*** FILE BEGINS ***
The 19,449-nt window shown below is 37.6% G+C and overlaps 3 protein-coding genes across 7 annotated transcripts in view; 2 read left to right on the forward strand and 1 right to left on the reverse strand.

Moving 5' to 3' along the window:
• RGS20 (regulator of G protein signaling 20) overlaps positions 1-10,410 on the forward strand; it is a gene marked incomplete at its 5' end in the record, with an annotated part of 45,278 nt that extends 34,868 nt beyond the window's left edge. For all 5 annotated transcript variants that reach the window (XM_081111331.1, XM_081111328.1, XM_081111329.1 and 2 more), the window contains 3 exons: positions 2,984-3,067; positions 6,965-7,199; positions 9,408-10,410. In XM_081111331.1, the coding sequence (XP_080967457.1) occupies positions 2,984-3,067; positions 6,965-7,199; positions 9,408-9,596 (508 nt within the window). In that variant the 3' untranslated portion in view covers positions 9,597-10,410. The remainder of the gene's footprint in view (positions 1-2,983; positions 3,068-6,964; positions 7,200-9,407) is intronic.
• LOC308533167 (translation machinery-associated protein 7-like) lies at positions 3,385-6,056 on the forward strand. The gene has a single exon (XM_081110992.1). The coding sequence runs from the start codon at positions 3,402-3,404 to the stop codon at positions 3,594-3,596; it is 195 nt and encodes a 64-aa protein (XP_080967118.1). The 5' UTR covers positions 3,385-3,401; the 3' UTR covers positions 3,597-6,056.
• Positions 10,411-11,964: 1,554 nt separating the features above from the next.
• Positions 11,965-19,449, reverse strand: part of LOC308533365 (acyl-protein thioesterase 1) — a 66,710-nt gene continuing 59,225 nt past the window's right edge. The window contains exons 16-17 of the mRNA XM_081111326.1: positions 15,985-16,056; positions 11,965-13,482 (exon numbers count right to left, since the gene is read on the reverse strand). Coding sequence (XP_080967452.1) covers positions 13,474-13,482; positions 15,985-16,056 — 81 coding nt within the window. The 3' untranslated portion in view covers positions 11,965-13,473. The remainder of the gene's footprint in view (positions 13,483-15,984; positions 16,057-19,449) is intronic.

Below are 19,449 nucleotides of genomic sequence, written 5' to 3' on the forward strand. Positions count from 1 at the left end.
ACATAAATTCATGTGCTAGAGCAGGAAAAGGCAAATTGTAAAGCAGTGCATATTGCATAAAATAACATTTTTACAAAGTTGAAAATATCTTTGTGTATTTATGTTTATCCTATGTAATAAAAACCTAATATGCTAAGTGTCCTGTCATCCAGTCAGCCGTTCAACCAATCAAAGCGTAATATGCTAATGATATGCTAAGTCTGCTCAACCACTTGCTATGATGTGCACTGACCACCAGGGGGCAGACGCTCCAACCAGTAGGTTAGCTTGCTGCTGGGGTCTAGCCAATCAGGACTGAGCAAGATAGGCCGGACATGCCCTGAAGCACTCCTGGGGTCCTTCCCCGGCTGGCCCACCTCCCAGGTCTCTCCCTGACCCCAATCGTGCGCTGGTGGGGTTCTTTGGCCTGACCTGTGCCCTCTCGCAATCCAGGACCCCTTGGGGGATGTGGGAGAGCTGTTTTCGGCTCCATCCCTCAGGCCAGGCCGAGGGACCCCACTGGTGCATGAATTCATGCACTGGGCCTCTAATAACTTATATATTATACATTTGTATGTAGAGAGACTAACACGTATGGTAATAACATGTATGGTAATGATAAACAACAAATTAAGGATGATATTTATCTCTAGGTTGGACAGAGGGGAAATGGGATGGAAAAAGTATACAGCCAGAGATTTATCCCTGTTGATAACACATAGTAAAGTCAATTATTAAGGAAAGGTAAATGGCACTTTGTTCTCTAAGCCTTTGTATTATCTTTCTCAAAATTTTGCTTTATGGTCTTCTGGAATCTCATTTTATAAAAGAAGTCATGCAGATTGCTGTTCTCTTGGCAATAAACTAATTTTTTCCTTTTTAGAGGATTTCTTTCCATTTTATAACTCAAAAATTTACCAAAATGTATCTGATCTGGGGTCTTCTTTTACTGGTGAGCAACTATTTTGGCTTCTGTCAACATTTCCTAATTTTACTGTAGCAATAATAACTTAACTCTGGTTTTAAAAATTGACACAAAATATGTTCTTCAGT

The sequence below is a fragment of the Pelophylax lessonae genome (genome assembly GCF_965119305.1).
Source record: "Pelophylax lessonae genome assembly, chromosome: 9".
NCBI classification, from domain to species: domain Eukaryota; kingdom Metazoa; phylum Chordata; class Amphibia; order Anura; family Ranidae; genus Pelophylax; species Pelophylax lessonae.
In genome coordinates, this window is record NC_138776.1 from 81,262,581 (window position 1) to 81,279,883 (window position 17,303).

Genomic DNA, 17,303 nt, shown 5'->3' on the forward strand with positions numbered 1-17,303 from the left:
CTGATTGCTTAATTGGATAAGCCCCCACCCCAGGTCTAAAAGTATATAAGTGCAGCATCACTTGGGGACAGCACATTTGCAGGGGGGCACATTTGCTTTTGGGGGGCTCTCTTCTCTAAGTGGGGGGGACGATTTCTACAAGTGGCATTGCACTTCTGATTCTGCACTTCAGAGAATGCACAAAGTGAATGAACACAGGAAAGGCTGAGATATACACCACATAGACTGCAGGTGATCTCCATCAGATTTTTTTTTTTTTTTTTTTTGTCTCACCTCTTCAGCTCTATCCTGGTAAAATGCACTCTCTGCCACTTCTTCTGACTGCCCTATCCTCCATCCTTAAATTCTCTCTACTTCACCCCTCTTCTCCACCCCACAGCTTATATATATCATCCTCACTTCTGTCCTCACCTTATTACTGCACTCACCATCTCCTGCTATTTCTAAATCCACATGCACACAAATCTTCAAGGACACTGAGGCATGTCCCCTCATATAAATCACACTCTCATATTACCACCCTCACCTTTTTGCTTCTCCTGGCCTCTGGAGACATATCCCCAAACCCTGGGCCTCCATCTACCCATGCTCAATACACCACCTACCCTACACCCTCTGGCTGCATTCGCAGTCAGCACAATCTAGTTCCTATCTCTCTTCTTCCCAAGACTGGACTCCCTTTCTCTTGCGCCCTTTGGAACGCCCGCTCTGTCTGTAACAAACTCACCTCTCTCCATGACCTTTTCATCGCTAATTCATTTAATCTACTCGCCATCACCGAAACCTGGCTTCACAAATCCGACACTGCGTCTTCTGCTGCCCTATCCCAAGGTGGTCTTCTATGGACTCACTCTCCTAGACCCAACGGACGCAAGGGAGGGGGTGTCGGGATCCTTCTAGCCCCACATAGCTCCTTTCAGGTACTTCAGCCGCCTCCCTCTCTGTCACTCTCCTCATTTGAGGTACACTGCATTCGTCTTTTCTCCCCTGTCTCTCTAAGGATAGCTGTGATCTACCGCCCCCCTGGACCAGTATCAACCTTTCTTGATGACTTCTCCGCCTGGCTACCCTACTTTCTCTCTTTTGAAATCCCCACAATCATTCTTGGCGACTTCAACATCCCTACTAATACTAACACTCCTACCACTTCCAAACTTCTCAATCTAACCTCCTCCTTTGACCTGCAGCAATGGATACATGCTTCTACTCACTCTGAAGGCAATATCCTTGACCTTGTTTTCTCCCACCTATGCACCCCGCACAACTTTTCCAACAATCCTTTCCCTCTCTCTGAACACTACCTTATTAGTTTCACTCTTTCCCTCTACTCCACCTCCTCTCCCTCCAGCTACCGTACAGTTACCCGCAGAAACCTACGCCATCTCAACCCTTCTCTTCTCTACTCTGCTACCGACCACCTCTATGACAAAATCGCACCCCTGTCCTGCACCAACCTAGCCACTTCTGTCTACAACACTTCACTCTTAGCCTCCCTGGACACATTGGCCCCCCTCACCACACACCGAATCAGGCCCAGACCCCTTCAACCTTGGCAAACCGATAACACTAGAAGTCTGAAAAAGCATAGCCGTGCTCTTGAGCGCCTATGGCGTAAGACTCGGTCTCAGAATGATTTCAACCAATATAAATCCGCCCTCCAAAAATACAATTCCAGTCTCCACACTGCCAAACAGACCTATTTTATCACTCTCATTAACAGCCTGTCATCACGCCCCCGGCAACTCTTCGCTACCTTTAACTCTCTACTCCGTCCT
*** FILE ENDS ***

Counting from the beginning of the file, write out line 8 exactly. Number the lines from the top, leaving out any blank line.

ACATAAATTCATGTGCTAGAGCAGGAAAAGGCAAATTGTAAAGCAGTGCATATTGCATAAAATAACATTTTTACAAAGTTGAAAATATCTTTGTGTATTTATGTTTATCCTATGTAATAAAAACCTAATATGCTAAGTGTCCTGTCATCCAGTCAGCCGTTCAACCAATCAAAGCGTAATATGCTAATGATATGCTAAGTCTGCTCAACCACTTGCTATGATGTGCACTGACCACCAGGGGGCAGACGCTCCAACCAGTAGGTTAGCTTGCTGCTGGGGTCTAGCCAATCAGGACTGAGCAAGATAGGCCGGACATGCCCTGAAGCACTCCTGGGGTCCTTCCCCGGCTGGCCCACCTCCCAGGTCTCTCCCTGACCCCAATCGTGCGCTGGTGGGGTTCTTTGGCCTGACCTGTGCCCTCTCGCAATCCAGGACCCCTTGGGGGATGTGGGAGAGCTGTTTTCGGCTCCATCCCTCAGGCCAGGCCGAGGGACCCCACTGGTGCATGAATTCATGCACTGGGCCTCTAATAACTTATATATTATACATTTGTATGTAGAGAGACTAACACGTATGGTAATAACATGTATGGTAATGATAAACAACAAATTAAGGATGATATTTATCTCTAGGTTGGACAGAGGGGAAATGGGATGGAAAAAGTATACAGCCAGAGATTTATCCCTGTTGATAACACATAGTAAAGTCAATTATTAAGGAAAGGTAAATGGCACTTTGTTCTCTAAGCCTTTGTATTATCTTTCTCAAAATTTTGCTTTATGGTCTTCTGGAATCTCATTTTATAAAAGAAGTCATGCAGATTGCTGTTCTCTTGGCAATAAACTAATTTTTTCCTTTTTAGAGGATTTCTTTCCATTTTATAACTCAAAAATTTACCAAAATGTATCTGATCTGGGGTCTTCTTTTACTGGTGAGCAACTATTTTGGCTTCTGTCAACATTTCCTAATTTTACTGTAGCAATAATAACTTAACTCTGGTTTTAAAAATTGACACAAAATATGTTCTTCAGT